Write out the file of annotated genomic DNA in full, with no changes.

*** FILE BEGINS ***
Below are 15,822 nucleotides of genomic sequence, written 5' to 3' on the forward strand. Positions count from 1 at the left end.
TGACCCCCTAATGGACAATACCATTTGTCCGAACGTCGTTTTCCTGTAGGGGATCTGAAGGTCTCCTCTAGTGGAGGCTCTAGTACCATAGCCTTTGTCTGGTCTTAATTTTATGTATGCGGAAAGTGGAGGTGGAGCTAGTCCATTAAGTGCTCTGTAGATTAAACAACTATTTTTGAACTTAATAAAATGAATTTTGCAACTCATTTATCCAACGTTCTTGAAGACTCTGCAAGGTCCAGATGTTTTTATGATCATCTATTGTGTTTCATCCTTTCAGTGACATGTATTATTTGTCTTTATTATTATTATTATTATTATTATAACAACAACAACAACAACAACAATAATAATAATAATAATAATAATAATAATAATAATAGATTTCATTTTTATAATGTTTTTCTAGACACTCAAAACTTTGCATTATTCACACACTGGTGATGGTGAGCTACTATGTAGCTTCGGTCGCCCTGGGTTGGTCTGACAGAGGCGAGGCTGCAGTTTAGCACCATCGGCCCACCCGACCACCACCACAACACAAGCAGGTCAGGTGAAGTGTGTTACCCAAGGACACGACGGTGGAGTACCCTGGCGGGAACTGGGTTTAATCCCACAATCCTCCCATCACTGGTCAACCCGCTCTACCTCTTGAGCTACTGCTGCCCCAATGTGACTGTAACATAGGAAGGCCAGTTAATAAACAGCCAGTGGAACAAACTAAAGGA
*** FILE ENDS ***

Below are 15,822 nucleotides of genomic sequence, written 5' to 3' on the forward strand. Positions count from 1 at the left end.
TGACCCCCTAATGGACAATACCATTTGTCCGAACGTCGTTTTCCTGTAGGGGATCTGAAGGTCTCCTCTAGTGGAGGCTCTAGTACCATAGCCTTTGTCTGGTCTTAATTTTATGTATGCGGAAAGTGGAGGTGGAGCTAGTCCATTAAGTGCTCTGTAGATTAAACAACTATTTTTGAACTTAATAAAATGAATTTTGCAACTCATTTATCCAACGTTCTTGAAGACTCTGCAAGGTCCAGATGTTTTTATGATCATCTATTGTGTTTCATCCTTTCAGTGACATGTATTATTTGTCTTTATTATTATTATTATTATTATTATAACAACAACAACAACAACAACAATAATAATAATAATAATAATAATAATAATAATAATAGATTTCATTTTTATAATGTTTTTCTAGACACTCAAAACTTTGCATTATTCACACACTGGTGATGGTGAGCTACTATGTAGCTTCGGTCGCCCTGGGTTGGTCTGACAGAGGCGAGGCTGCAGTTTAGCACCATCGGCCCACCCGACCACCACCACAACACAAGCAGGTCAGGTGAAGTGTGTTACCCAAGGACACGACGGTGGAGTACCCTGGCGGGAACTGGGTTTAATCCCACAATCCTCCCATCACTGGTCAACCCGCTCTACCTCTTGAGCTACTGCTGCCCCAATGTGACTGTAACATAGGAAGGCCAGTTAATAAACAGCCAGTGGAACAAACTAAAGGA